Bitterleaf Teas’ 2016 Windfall is a raw puerh made from Guafengzhai old tree autumn material. This is a very expensive region to source tea out of, so Bitterleaf is offering this cake as a way to dip your toes in and get the general character of the region, but without having to completely drain your bank account. Still, at $95 USD for a 200 gram cake it’s in what I would classify as the “upper midrange” for budget.
This tea came to me as a free sample from Bitterleaf with my last order but as always, I will review this tea honestly and fairly.
The sample seems to be more loosely compressed compared to other Bitterleaf puerhs, which are usually right in the middle for compression. It’s not completely fall apart loose, but on the looser side for sure. The dry leaves are fairly aromatic and smell floral, fruity and a bit earthy. After a rinse the wet leaves are much the same, with a nice strawberry scent to them.
For this session I am using 3.7 grams of tea in a 55ml gaiwan, 90°C water, and after a rinse infusions starting at 5 seconds and increasing by 5 each infusion.
Windfall’s flavour starts out a little bit faint, but still savoury, with a thicker mouthfeel than I was expecting. There is a good amount of depth to the flavour, but it’s all around light. It’s a touch earthy, a tad floral, a smidgen sweet and a wee bit spicy. It’s all around delicious, but soft. The strongest part of the tea so far is the aftertaste, which is outstanding. The light spice taste stays right at the back of your throat and grows over several minutes. It’s been nine or ten minutes since my last sip and I’ve had a few drinks of water, but I still have a very clear clove and black pepper taste in the back of my throat, and a nicely tingling tongue.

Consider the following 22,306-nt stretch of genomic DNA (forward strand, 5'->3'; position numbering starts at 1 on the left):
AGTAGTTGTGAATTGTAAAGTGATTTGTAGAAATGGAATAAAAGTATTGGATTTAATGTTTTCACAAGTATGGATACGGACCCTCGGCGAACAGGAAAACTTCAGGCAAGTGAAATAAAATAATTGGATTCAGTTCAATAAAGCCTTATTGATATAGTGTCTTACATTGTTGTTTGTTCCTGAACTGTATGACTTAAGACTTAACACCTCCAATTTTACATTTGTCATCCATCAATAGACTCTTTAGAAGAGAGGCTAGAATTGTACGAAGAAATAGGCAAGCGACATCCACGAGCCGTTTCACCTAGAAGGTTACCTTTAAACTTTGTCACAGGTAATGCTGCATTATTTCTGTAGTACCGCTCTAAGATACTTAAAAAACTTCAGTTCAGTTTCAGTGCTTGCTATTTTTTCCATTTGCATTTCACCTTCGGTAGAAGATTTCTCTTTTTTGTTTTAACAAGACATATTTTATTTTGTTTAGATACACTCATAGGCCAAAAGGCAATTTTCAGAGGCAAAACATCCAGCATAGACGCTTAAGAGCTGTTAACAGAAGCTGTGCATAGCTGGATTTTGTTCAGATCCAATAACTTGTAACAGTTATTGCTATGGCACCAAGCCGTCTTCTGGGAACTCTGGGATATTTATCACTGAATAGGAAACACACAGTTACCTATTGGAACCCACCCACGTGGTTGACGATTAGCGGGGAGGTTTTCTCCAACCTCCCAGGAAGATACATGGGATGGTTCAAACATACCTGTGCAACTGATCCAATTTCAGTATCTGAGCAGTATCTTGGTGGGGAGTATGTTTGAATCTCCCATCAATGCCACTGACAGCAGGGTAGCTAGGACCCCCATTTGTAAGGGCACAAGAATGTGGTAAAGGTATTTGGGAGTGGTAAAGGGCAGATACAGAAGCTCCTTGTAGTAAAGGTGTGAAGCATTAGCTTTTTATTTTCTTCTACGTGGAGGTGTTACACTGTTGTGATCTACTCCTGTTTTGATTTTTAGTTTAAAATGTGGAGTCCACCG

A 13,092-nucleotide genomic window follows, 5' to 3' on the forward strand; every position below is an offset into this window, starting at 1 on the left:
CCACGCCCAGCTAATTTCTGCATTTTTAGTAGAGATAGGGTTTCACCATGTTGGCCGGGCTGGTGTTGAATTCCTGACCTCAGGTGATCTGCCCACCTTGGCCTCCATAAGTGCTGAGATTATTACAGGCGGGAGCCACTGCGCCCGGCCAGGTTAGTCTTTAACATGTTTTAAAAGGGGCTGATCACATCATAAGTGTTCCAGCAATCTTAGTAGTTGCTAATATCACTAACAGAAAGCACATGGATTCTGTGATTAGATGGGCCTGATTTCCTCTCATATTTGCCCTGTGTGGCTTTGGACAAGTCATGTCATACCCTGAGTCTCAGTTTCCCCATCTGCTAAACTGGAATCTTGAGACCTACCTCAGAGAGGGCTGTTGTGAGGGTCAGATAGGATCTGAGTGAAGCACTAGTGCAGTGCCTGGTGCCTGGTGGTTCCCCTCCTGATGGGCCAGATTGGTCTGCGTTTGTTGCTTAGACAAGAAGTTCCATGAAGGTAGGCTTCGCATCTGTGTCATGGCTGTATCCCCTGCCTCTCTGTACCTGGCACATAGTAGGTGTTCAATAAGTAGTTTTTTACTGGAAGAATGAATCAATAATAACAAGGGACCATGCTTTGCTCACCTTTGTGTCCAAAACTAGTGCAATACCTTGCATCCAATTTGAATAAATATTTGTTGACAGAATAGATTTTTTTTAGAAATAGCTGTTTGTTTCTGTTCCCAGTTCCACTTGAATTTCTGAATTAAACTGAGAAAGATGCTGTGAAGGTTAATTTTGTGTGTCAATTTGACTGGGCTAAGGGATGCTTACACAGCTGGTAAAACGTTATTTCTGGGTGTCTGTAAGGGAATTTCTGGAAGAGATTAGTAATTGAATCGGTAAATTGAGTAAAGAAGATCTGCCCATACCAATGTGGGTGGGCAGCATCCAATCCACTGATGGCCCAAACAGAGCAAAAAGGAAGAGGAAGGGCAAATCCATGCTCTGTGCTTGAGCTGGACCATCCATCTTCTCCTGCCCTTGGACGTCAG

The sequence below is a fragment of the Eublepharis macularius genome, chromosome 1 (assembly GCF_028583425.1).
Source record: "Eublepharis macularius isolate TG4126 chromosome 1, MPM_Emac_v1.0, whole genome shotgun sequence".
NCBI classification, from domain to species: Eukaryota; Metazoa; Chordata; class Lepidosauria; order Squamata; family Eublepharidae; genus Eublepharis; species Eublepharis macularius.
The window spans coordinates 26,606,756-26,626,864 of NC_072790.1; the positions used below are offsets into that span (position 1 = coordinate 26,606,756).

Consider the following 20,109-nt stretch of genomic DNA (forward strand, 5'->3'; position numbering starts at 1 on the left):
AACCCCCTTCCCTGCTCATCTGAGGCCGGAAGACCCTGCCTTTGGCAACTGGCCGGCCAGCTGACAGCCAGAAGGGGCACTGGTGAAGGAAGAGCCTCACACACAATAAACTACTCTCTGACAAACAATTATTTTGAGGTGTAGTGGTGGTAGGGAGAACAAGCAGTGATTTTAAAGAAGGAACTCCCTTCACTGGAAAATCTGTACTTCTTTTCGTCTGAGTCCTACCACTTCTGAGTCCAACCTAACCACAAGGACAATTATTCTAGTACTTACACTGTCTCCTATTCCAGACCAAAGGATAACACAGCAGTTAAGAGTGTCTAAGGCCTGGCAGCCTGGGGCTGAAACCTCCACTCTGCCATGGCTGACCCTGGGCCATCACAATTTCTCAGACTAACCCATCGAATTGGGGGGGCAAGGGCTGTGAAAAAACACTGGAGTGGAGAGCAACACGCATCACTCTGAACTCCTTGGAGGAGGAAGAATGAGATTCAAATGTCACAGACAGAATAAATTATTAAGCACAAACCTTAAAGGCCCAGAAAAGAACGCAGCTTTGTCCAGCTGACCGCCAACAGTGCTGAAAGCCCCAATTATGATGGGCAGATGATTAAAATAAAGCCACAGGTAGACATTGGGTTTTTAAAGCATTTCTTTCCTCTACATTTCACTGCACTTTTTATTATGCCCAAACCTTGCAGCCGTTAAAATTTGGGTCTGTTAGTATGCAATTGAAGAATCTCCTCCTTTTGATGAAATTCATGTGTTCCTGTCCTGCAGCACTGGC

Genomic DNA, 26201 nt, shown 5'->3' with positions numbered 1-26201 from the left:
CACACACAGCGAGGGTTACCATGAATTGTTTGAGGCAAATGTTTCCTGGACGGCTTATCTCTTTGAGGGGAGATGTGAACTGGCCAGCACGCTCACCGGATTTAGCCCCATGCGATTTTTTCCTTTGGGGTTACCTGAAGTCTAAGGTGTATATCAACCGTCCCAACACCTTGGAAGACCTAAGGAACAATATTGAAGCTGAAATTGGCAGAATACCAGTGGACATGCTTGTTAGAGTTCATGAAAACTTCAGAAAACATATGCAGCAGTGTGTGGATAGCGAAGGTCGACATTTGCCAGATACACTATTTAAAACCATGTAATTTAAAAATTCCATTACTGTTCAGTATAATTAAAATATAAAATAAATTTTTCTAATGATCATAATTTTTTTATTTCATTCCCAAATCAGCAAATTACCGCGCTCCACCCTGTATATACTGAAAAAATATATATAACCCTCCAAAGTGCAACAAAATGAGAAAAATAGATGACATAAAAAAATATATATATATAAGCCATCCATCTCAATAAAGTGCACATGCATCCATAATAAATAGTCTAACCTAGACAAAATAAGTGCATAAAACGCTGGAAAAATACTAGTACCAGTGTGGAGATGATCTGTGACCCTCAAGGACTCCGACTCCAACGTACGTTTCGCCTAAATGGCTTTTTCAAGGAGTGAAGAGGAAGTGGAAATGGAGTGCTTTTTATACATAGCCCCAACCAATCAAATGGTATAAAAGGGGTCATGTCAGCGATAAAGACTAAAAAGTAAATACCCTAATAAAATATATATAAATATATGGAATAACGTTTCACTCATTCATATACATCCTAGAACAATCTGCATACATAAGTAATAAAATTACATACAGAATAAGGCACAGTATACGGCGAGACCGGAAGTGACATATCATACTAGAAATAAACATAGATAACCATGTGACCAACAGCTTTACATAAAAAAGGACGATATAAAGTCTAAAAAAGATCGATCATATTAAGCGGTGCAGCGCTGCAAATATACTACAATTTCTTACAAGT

Astringency begins to grow, but it’s the good kind that makes your mouth water. The savoury-ness and fruitiness increase through the mid section, and the fruit note is slowly becoming a clear apricot taste. Through infusions four and five the light floral notes fade and are gone by the sixth infusion. Occasionally I get some mineral notes, but these are pretty far in the back as of right now. For the session so far I would say this is on medium-dark side for general flavour profile, but the sixth infusion was suddenly very bright and crisp, which came out of nowhere. I haven’t waited long enough between infusions to see if the aftertaste is increasing in length, but it’s safe to say that it’s still incredibly long lived.
The seventh and eighth infusions continue on with the brightness of the sixth infusion, and I am getting an orange-like, citrus taste. Right after these new flavours came in, the tea takes a sudden drop at the eight infusion and the session is done at the tenth.
Windfall is a fine tea, but it’s the first Bitterleaf puerh that I have tried and didn’t feel the need to own, although I think it hits the mark of what it’s supposed to be and may still appeal to some drinkers. Fall teas are known to be much softer and more gentle and often offer less complexity when compared to their spring counterparts. So, the softness this wasn’t a surprise to me. Some people might desire a softer puerh, and others might want to try a tea from a more expensive region but not pay spring prices, so for those people this tea could be a good fit in their pumidor. For me, I would like at least just a little bit more kick.